Why We are going to the Mosque on Good Friday

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It is Holy Week. We remember all that Jesus did for us when he went to the cross, died for our sins, was buried, and on the third day rose again. The very depths and heights of our faith. My husband and my calling to follow Jesus in loving those outside our own faith community compels us to go to our local Mosque this Friday night. Don’t get me wrong, I love Good Friday services. The somber reflections of the ultimate sacrifice Christ paid moves me deeply.

 

This friday is especially important that we go to the Mosque. For many years of our adult lives we  have lived in Central Asia, first in Northwest China, then in Kazakhstan. We lived and worked among many different ethnic groups – Chinese, Russian, Kazakh, Kyrgyz, but especially Uyghurs. Our Uyghur friends and neighbors taught us deeply about many things, hospitality, faithful loyalty to family, respect for elders, love of music, dancing and food, to name a few. These very ones who sowed richly into our lives are now struggling for their own lives in their homeland. The government of China is attempting to wipe out their culture and possibly existence by incarcerating over a million people in concentration camps where people are dying daily. They are seperating children from parents and mercilessly controlling every aspect of their lives through extreme measures. We are teaming up with our local Mosque this Good Friday to lend our voices to the voiceless. We are speaking up together to say No to this horrific act of violence.

 

What better way to fight the evil of dehumanization then to join with our Muslim brothers and sisters from around the world. We will not be manipulated into divided camps, but stand together and with one voice cry out to God to deliver the Uyghur people from their oppressors.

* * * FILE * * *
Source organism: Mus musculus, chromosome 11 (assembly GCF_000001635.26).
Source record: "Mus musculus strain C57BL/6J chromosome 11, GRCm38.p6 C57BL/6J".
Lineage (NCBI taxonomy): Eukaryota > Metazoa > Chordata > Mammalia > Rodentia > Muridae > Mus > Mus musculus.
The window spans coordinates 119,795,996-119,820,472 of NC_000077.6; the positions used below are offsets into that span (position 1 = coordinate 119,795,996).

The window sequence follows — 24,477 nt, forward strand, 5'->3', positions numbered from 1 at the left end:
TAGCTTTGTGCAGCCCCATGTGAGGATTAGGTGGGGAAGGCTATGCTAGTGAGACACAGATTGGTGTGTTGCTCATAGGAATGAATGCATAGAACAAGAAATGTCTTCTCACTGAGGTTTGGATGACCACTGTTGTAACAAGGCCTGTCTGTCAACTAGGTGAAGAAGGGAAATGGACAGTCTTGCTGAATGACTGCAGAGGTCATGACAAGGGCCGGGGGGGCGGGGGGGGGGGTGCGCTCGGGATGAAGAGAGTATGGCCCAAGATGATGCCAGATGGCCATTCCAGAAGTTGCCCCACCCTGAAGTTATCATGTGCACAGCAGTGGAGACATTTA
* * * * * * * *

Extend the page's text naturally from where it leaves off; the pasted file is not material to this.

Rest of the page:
Categories: Faith, God, Good Friday, lament, Lent, Uncategorized | Tags: , , , , , , | Leave a comment

The Mysteries

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The mysteries

Of all we do not know

They are more than

The riches some heap

While others go without

They are more than

The wars against body and soul

The what ifs and the whys

The pit of sorrows we fall into

The crushing weight of grief

 

The mysteries

Of all we do not know

The greatest is love

That holds us when all is gone

That leads us to treasure

At the end of a dark tunnel

It runs through us and to us

Lifting us and helping us

To breathe and to live

And one day hope again

 

© 2019 Julie Clark

 

Categories: grief and death, Hope, Love, Poetry, Uncategorized | Tags: , , , , | 2 Comments

Heart Break in Northwest China, a place I called Home

Here is a link to an article I wrote for Culture Honey.

http://www.culturehoney.com/heart-break-in-northwest-china-a-place-i-called-home/

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What does love look like?

 

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After the Royal Wedding this last weekend, I want to reblog these poems.  I was very inspired by Bishop Michael Curry who encouraged us to think and imagine a world where love is the way. There is power in love to transform us and our world. Thinking and imagining what that world would look like will help to point us in that direction! It will help get our feet moving to do the good that we can do one step at a time.  Let’s get moving!

When the seams of life unravel

When fog blurs vision

The way forward is obscured

When positions are hardened

Anger flares

Resolution and reconciliation

Seem millions of miles away

Remember

The greatest of all is love

It is the pulse that runs the universe

Slow down and listen

Feel it running through

Your veins

Ask the question –

What does love look like?

Give imagination free rein

Wait for your thoughts to form

Then get ready

Bring a friend, sister or brother

Go do that good

You are inspired to do.

© 2017 Julie Clark

 

Be Your Best

Be your best

Come alive

Breathe in life

Inspire me

With your love

With your courage

Be your best

Find a way

Show the way

I will follow

Be my best

Together we

Sow the seeds

Of love and courage

© 2017 Julie Clark

Categories: Hope, Love, Paths, Poetry, Uncategorized | Tags: , , , | Leave a comment

Ancient Words, Ancient Prayer